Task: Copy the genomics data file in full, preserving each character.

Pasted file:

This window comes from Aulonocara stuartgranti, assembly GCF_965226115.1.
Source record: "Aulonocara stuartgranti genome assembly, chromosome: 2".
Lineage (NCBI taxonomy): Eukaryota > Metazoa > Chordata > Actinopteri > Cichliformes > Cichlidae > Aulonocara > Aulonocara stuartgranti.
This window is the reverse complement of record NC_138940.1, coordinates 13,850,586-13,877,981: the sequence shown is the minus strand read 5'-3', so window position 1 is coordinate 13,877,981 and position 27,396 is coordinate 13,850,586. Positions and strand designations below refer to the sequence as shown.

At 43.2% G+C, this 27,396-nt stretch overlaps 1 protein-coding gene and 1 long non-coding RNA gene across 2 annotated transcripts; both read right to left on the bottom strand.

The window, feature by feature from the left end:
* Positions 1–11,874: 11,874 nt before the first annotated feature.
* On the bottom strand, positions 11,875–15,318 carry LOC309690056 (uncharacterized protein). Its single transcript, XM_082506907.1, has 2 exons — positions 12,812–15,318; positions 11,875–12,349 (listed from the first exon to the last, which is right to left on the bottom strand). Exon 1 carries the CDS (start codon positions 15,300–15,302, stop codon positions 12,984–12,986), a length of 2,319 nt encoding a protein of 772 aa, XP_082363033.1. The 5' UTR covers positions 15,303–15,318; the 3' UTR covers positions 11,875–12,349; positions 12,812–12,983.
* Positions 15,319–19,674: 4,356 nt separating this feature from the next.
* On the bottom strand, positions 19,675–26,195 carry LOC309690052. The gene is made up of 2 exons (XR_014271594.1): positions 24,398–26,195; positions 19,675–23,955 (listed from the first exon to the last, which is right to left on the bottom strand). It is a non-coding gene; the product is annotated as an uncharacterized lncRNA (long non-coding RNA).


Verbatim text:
This window comes from Aulonocara stuartgranti, assembly GCF_965226115.1.
Source record: "Aulonocara stuartgranti genome assembly, chromosome: 2".
Lineage (NCBI taxonomy): Eukaryota > Metazoa > Chordata > Actinopteri > Cichliformes > Cichlidae > Aulonocara > Aulonocara stuartgranti.
This window is the reverse complement of record NC_138940.1, coordinates 13,850,586-13,877,981: the sequence shown is the minus strand read 5'-3', so window position 1 is coordinate 13,877,981 and position 27,396 is coordinate 13,850,586. Positions and strand designations below refer to the sequence as shown.

At 43.2% G+C, this 27,396-nt stretch overlaps 1 protein-coding gene and 1 long non-coding RNA gene across 2 annotated transcripts; both read right to left on the bottom strand.

The window, feature by feature from the left end:
* Positions 1–11,874: 11,874 nt before the first annotated feature.
* On the bottom strand, positions 11,875–15,318 carry LOC309690056 (uncharacterized protein). Its single transcript, XM_082506907.1, has 2 exons — positions 12,812–15,318; positions 11,875–12,349 (listed from the first exon to the last, which is right to left on the bottom strand). Exon 1 carries the CDS (start codon positions 15,300–15,302, stop codon positions 12,984–12,986), a length of 2,319 nt encoding a protein of 772 aa, XP_082363033.1. The 5' UTR covers positions 15,303–15,318; the 3' UTR covers positions 11,875–12,349; positions 12,812–12,983.
* Positions 15,319–19,674: 4,356 nt separating this feature from the next.
* On the bottom strand, positions 19,675–26,195 carry LOC309690052. The gene is made up of 2 exons (XR_014271594.1): positions 24,398–26,195; positions 19,675–23,955 (listed from the first exon to the last, which is right to left on the bottom strand). It is a non-coding gene; the product is annotated as an uncharacterized lncRNA (long non-coding RNA).